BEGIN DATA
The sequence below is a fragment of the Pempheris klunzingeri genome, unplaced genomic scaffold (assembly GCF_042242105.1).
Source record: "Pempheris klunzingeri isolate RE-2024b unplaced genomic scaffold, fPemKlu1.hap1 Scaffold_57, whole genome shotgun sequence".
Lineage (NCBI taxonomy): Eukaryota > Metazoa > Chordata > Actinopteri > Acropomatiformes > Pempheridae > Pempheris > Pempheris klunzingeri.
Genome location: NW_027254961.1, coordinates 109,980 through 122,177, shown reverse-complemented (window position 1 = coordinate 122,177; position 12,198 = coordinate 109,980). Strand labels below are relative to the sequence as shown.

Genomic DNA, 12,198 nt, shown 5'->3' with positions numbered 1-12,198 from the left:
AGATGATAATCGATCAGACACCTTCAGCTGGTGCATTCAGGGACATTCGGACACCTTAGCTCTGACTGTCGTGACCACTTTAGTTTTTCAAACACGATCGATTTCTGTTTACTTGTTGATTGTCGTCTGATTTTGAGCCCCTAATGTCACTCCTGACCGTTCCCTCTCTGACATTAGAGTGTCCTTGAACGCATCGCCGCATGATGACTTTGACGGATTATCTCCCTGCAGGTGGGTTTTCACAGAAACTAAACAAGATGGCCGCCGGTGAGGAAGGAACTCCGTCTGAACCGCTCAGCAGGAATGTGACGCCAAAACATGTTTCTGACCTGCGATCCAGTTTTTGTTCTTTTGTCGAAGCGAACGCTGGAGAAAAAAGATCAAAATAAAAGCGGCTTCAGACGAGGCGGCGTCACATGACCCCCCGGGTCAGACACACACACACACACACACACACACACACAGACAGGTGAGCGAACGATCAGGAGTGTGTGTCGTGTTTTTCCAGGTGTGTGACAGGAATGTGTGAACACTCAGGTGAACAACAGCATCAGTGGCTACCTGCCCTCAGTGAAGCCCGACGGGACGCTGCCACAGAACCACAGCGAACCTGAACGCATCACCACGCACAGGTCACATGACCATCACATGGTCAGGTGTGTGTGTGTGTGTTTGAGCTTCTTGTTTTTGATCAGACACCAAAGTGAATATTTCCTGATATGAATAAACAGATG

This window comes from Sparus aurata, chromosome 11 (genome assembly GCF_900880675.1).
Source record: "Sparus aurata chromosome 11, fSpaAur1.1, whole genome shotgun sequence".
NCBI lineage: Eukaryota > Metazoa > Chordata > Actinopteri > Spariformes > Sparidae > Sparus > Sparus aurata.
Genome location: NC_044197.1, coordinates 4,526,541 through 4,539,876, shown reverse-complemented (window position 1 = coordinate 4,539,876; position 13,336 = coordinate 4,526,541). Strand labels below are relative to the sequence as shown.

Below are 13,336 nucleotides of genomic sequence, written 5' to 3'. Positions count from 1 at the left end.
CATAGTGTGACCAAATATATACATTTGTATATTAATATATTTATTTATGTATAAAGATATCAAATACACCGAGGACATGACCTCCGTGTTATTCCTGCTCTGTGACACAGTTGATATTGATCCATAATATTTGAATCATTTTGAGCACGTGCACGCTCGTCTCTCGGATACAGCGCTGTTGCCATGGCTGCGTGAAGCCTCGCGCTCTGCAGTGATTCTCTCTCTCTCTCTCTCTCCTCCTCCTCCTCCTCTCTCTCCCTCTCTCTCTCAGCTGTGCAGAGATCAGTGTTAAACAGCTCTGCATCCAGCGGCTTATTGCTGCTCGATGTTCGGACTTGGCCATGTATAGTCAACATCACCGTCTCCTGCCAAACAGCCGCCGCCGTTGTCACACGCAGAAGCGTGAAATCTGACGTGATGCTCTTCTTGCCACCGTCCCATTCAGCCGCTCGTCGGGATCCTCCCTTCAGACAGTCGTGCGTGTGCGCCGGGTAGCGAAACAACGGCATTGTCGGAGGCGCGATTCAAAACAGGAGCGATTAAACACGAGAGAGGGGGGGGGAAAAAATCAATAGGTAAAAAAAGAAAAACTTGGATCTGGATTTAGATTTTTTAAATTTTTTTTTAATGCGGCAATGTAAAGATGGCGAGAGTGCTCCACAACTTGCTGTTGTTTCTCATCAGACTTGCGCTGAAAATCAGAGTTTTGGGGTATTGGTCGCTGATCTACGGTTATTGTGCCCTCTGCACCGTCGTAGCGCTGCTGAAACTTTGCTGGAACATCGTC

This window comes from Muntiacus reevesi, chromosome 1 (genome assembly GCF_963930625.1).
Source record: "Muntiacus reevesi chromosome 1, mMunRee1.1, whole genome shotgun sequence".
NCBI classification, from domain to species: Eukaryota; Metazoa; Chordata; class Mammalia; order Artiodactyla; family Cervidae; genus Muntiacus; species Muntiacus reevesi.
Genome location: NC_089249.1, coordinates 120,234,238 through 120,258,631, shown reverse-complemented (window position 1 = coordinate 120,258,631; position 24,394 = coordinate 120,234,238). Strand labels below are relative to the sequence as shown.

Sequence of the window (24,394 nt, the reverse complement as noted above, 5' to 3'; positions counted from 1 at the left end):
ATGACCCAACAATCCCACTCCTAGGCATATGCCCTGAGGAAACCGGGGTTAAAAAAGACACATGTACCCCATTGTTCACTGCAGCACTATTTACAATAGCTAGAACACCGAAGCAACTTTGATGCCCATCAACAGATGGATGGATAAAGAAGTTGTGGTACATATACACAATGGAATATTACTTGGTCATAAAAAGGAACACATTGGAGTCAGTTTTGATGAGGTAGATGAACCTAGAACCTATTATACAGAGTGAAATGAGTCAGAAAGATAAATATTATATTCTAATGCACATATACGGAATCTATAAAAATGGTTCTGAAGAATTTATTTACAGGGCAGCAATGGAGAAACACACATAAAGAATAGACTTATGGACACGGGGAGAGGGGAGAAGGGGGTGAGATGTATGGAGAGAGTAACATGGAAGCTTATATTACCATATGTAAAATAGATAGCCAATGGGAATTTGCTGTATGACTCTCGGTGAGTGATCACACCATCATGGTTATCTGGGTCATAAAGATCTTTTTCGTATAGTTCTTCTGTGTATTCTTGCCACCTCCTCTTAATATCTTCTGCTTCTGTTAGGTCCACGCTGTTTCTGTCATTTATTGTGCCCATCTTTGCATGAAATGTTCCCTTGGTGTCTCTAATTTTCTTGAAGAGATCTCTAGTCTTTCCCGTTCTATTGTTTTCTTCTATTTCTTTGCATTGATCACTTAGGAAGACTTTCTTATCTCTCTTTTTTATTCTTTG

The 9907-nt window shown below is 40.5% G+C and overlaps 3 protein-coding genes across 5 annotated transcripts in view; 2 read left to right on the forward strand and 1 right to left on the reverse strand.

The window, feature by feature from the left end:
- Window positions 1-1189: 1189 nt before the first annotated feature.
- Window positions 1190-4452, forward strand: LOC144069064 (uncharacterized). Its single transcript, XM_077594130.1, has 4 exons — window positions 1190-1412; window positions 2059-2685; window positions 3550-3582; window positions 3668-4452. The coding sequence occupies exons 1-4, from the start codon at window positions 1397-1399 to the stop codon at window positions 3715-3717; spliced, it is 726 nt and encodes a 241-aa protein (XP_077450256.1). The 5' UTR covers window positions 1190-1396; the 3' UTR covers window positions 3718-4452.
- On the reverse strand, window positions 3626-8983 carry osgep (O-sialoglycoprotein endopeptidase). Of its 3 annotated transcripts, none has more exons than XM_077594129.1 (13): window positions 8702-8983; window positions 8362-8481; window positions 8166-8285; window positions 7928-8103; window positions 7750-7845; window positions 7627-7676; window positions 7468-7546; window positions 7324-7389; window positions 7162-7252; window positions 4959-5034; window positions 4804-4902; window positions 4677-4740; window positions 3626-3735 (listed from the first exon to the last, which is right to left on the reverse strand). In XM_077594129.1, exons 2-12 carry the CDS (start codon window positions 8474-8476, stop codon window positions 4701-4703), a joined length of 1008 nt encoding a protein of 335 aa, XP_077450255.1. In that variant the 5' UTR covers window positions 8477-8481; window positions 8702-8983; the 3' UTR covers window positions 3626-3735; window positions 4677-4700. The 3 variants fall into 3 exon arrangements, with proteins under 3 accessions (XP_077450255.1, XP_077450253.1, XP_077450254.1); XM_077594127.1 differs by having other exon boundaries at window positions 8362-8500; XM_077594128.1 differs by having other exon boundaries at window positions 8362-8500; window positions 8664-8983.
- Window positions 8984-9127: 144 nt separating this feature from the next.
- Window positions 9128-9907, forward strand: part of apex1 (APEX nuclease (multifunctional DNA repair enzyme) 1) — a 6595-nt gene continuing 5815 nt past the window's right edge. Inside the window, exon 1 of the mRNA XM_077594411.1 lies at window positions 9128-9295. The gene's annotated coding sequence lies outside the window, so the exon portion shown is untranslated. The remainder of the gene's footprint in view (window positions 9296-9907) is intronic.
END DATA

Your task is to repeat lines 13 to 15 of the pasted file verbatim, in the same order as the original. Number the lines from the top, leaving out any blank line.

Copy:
This window comes from Muntiacus reevesi, chromosome 1 (genome assembly GCF_963930625.1).
Source record: "Muntiacus reevesi chromosome 1, mMunRee1.1, whole genome shotgun sequence".
NCBI classification, from domain to species: Eukaryota; Metazoa; Chordata; class Mammalia; order Artiodactyla; family Cervidae; genus Muntiacus; species Muntiacus reevesi.